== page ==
Please use this identifier to cite or link to this item: http://hdl.handle.net/1946/18243
Background: The aetiology of nasopharyngeal carcinoma (NPC), a common cancer in certain parts of the world (in particular, SE-Asia), remains unclear although Epstein-Barr virus (EBV) is considered an essential co-factor. This study aimed to delineate the possible role of human papillomaviruses (HPV) in NPC development in a Scottish cohort and assess correlation with single nucleotide polymorphisms (SNPs) and microsatellite markers known to be associated with human malignancies.
Method: Using data from the Scottish and Nordic Cancer Registries, incidence rates were investigated for a median of 23 years up until 2011. Clinical data was collated for 58 patients treated for NPC at the Edinburgh Cancer Centre (NHS Lothian) during the period 2000-2013 and biopsy samples from a subset of 32 patients analysed for HPV infection and SNP/microsatellite markers by molecular methods.
Results: Over a median period of 23 years (up until 2011), NPC incidence has not risen significantly in Scotland or the Nordic countries, which is in contrast to the observed rise in (HPV-associated) oropharyngeal cancer in Scotland. Of the biopsy sample panel examined, 10 out of 32 cases (31%) were HPV+ve (8 HPV16; 2 HPV18/82). All 10 HPV+ve samples, and 19 out of 22 (86.4%) HPV-ve biopsies, comprised of non-keratinising carcinomas (NKC) whilst 3 out of 22 (13.6%) HPV-ve samples were keratinising carcinomas. Patients with HPV+ve NPC tended to be younger at time of diagnosis (mean age 53.4 vs 57.5 years; p=0.405) and had a lower male-to-female ratio (1.5 vs 6.3; p=0.1655) than patients suffering from HPV-ve lesions. No HPV+ve cases were diagnosed in patients of Asian background whereas 3 out of 22 (13.5%) HPV-ve cases were Scottish Asians (p=0.0694). SNP/microsatellite marker analyses did not show any significant correlation with NPC when compared with controls. However, the rs6904029 GG genotype was common in HPV+ve cases (80% vs 55%) and patients of Caucasian background (75.0% vs 28.6%).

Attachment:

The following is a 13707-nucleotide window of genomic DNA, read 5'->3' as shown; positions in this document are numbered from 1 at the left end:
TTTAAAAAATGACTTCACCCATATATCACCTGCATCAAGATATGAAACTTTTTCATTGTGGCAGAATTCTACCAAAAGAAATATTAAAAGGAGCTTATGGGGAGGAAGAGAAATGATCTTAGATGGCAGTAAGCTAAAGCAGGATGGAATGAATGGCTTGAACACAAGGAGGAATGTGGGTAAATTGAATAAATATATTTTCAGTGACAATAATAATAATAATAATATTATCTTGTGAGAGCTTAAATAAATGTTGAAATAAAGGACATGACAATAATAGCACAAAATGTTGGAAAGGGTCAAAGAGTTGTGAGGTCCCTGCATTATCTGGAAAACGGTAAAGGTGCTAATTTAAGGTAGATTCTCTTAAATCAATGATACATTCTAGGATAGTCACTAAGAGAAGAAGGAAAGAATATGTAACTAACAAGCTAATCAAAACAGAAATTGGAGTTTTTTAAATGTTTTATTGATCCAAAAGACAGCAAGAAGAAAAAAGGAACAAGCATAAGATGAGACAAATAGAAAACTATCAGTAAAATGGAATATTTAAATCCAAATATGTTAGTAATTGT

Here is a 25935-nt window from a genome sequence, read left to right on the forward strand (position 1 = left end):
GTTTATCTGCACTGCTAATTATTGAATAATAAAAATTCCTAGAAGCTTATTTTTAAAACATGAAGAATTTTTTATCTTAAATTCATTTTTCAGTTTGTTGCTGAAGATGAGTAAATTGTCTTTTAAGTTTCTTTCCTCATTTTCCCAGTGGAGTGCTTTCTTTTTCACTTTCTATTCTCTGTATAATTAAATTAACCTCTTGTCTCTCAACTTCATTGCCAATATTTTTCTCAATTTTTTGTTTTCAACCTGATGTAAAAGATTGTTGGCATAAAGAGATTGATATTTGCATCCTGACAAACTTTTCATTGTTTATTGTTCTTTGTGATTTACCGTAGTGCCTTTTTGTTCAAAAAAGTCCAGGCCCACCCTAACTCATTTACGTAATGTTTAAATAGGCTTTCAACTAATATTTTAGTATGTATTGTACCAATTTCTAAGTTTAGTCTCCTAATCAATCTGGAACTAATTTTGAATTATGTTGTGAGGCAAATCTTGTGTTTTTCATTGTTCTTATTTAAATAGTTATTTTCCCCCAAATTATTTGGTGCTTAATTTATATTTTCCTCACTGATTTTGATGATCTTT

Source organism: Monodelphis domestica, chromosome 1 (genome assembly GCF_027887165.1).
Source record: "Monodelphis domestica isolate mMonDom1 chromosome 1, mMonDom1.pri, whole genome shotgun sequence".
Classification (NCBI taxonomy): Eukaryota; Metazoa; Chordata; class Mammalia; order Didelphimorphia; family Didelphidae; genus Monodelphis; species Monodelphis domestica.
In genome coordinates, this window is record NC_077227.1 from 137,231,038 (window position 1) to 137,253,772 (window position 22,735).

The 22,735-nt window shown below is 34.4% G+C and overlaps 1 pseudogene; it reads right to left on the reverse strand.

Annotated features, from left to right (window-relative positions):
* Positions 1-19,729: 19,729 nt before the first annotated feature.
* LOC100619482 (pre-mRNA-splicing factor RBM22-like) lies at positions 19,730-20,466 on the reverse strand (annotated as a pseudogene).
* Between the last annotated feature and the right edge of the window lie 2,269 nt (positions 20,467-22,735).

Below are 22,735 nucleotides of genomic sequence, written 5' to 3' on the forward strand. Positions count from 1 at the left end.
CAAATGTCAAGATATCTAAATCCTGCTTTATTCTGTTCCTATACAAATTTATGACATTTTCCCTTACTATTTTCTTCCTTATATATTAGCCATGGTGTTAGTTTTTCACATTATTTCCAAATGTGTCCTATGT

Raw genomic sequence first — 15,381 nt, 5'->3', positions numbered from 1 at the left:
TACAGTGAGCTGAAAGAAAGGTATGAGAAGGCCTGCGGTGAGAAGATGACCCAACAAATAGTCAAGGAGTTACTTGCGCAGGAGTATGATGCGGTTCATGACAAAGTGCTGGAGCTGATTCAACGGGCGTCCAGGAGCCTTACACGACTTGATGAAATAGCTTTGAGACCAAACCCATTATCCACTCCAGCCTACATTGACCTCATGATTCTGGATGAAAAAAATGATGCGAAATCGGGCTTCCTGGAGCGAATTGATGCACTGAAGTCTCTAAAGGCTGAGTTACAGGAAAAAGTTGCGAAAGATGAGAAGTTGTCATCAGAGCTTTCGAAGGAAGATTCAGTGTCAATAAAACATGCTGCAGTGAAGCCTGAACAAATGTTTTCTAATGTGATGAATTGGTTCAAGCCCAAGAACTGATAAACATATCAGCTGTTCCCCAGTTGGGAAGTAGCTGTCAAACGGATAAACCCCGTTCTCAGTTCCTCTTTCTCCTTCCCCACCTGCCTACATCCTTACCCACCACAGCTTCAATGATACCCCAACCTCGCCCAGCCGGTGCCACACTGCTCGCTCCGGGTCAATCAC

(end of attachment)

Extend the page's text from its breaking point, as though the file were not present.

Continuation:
Conclusions: The study suggests a possible role for HPV (in particular, HPV16 and 18) and the rs6904029 GG genotype in the development of a subset of NPC, which merits further investigation of a larger sample panel.